Culinary School: Cons

 

Despite the obvious advantages offered by culinary schools, many professionals are profound opposed to them.  This is partially due to their experiences with graduates from some of the large, for profit institutions, and certainly partially due to a sort of kitchen machismo. Those who “made it on their own” tend to look for industry taught cooks, while those with school backgrounds make all of their positions available to school graduates.

You have read the reasons for going to culinary school.  Below are some of the arguments against attending one.

  • Expense. They used to cost $4000 to $12,000. Now, without any food or housing whatsoever they run from about $40,000 to $100,000. School loans can never be forgiven, and some past graduates are now facing over $200,000 in constantly increasing debt due to interest and other fees.
  • Economics: Unless you have previous experience, you do not begin your life out of culinary school as a chef. You begin as a cook for nearly minimum wage and have the option to use what you have learned to work your way up the ladder of success. Or not.
  • No guarantee: The industry is harder than a lot of people ever imagined. It requires not only a very flexible mind but good bones and arteries, discipline, stamina and more. Many who begin on a high note leave within a few years. It is punishing.
  • Possibly stifling: Culinary schools tell you the “right way” to do things. If artists like Picasso (who went through extensive formal training) were hung up on the “right way”, we’d still be painting buffalo on caves.  Ignorance of the “right way” to do things can be a creative boon.  (Caveat: Creativity with knowledge and skill is fairly useless.)
  • There are great chefs  and restaurant professionals who never saw the inside of a school, but learned on the job by working under highly qualified chefs and being very particular in their job choices.
  • Some of them are very bad.  There are no national standards for any schools non certified schools, and trade education is thoroughly unregulated. The only requirement for opening a trade institute in California is separate and handicapped bathrooms.  Many schools underpay their teachers, and some use recently graduated students to lead their classes.
  • Trenches trump training. What you learn on the job, if you have to choose between a school and formal chef training, is always more important than what you learn in the classroom. The ideal situation combines both: The student works before enrolling to be sure that the kitchen environment will suit her, then cements classroom theory by working  while she is in school.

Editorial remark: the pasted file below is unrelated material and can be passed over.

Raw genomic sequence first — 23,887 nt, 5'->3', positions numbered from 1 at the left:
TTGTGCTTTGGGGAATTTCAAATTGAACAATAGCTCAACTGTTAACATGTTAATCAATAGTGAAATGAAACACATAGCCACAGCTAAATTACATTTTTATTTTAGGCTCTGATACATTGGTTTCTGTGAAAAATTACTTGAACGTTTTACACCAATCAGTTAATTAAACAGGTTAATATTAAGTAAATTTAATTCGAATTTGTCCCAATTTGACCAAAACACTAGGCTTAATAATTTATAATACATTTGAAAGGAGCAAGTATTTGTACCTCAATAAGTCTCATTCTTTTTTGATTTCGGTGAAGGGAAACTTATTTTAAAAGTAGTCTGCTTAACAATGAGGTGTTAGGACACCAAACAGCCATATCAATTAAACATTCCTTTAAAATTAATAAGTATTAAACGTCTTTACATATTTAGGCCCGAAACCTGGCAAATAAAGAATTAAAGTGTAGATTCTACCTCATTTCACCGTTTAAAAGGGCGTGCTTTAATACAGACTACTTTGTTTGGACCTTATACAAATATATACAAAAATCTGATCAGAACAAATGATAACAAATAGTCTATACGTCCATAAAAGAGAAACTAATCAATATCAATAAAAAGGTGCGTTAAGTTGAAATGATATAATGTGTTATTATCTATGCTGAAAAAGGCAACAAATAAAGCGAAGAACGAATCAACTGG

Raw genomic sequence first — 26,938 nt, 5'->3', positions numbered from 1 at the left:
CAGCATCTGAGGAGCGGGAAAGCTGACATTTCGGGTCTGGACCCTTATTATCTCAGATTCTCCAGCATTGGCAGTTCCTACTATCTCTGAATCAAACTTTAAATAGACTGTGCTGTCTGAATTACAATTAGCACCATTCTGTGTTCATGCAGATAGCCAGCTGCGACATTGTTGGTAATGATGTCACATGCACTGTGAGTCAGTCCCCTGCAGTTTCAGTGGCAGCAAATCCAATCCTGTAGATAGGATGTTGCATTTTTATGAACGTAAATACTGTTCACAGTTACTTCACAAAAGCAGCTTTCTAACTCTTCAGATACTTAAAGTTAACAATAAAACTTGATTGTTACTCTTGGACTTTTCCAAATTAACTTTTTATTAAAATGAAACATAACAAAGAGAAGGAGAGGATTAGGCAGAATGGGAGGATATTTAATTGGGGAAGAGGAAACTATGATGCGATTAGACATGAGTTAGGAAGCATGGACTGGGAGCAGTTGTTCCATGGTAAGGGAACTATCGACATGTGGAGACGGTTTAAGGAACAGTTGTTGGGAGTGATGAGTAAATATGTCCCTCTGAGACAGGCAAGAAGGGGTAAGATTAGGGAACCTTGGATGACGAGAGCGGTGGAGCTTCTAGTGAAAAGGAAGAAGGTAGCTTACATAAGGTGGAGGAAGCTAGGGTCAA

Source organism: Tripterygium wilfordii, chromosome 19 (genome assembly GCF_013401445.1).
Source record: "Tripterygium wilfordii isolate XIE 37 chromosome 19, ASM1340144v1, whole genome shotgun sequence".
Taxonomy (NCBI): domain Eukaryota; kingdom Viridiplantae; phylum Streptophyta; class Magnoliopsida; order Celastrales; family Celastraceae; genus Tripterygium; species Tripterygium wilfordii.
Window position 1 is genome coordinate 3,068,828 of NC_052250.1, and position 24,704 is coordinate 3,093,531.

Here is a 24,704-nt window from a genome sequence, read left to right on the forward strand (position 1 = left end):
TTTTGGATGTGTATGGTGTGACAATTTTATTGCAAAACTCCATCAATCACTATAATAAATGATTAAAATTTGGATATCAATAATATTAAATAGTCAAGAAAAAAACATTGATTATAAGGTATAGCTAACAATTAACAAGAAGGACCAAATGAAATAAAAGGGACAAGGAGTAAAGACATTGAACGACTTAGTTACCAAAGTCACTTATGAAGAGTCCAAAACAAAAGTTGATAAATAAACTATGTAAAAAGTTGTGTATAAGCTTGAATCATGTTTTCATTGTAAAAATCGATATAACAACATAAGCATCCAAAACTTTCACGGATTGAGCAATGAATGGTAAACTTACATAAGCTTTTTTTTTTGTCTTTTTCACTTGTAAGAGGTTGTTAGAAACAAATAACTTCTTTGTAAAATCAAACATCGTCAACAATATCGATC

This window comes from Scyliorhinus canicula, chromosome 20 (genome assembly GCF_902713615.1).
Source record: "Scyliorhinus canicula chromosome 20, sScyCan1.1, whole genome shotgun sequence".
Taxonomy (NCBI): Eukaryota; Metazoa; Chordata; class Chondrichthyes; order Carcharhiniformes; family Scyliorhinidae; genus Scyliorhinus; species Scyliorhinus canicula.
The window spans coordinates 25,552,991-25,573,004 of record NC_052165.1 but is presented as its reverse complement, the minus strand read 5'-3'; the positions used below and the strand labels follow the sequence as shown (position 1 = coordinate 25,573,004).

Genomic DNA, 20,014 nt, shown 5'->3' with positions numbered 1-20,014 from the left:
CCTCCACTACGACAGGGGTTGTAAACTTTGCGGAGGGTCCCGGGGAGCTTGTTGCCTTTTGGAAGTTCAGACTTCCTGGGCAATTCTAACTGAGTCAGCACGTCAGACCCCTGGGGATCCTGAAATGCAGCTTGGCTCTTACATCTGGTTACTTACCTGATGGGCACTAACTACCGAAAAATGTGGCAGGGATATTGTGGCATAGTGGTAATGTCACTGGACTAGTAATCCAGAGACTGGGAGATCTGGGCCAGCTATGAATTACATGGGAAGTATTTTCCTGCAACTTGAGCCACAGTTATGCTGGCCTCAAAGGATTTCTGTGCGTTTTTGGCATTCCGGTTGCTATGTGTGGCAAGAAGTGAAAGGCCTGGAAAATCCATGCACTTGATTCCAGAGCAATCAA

• Some school recruiters lie outright.  What?!! You ask. Schools Lie!!?? How…  Just because they are schools, doesn’t make them good places to drop your money and spend your time. A number of trade schools, among them culinary, are right now under Federal investigation for accepting federal funds under questionable pretenses – such as telling students they will be chefs when they graduate, promising jobs where none are given. If they weren’t offering Pell Grants, they’d still be under the radar. Some are the target of class action law suits for fraud. Others belong to the group of schools, most of them trade directed, which entered into questionable dealings with third party educational loans. Google it.
  • The previously mentioned reduction of entrance requirements also lowers the quality of entering students, which impacts the culture of the school profoundly. Most culinary schools have to make money, especially if there are investor driven. That means that some have to accept almost anyone with a bank account or the possibility of getting a loan. They are thus far less selective in admitting paying students and reluctant to dismiss students not meeting set standards.  This lowers the learning quality for the entire class.
  • Time and practical considerations: Leaving a paying job for an uncertain future isn’t easy. Family, other school loans, obligations all make a formal education and training difficult or impossible. Your life is your life and you need to make your own arrangements.

In summary, good culinary schools have a lot to to offer.  It’s worth researching what you are going to pay for. How do you tell what is a good school and what school is good for you, though?

Next: How to choose a culinary school.  What to look for and what to avoid.

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